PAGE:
The underlying mechanisms for the ‘anti-HBc alone’ serological profile

The underlying mechanisms for the ‘anti-HBc alone’ serological profile The serological pattern, “anti-HBc alone”, characterized by the presence of antibodies against the core antigen of hepatitis B virus (anti-HBc) as the only marker of hepatitis B, is not rare in a diagnostic setting. Depending on the prevalence of HBV infection and the patient group investigated, 1–31% of positive anti-HBc results are isolated positive findings. Anti-HBc alone is frequently observed in intravenous drug addicts, HIV-infected individuals, patients who are coinfected with HBV and hepatitis C virus, and pregnant women. However, it is not clear how this profile should be interpreted. Several studies have shown that anti-HBc alone is not only compatible with acute and resolved HBV infection but also with chronic infection. The reasons for the lack of HBsAg and anti-HBs in anti-HBc-alone individuals are not clear, but several mechanisms and possibilities have been suggested that could explain this phenomenon, some of which are delineated in this article. http://www.deepdyve.com/assets/images/DeepDyve-Logo-lg.png Archives of Virology Springer Journals

The underlying mechanisms for the ‘anti-HBc alone’ serological profile

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Publisher
Springer Vienna
Copyright
Copyright © 2010 by Springer-Verlag
Subject
Biomedicine; Infectious Diseases; Medical Microbiology ; Virology
ISSN
0304-8608
eISSN
1432-8798
D.O.I.
10.1007/s00705-009-0559-6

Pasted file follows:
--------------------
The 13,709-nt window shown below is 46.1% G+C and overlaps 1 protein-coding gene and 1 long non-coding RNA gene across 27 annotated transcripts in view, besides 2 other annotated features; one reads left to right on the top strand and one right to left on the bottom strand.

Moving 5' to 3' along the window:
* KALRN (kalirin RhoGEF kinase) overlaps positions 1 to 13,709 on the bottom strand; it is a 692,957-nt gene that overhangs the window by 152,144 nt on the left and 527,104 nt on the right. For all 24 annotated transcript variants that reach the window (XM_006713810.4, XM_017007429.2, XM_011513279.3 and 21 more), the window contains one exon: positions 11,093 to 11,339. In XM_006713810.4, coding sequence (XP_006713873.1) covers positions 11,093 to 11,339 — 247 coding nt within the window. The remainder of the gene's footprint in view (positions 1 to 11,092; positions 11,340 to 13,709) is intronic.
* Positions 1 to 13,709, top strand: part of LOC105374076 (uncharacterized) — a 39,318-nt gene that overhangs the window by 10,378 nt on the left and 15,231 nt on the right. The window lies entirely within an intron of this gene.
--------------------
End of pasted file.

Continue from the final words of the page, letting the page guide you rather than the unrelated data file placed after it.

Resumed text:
Publisher site
See Article on Publisher Site

Abstract

The serological pattern, “anti-HBc alone”, characterized by the presence of antibodies against the core antigen of hepatitis B virus (anti-HBc) as the only marker of hepatitis B, is not rare in a diagnostic setting. Depending on the prevalence of HBV infection and the patient group investigated, 1–31% of positive anti-HBc results are isolated positive findings. Anti-HBc alone is frequently observed in intravenous drug addicts, HIV-infected individuals, patients who are coinfected with HBV and hepatitis C virus, and pregnant women. However, it is not clear how this profile should be interpreted. Several studies have shown that anti-HBc alone is not only compatible with acute and resolved HBV infection but also with chronic infection. The reasons for the lack of HBsAg and anti-HBs in anti-HBc-alone individuals are not clear, but several mechanisms and possibilities have been suggested that could explain this phenomenon, some of which are delineated in this article.

Journal

Archives of VirologySpringer Journals

Published: Feb 1, 2010

References

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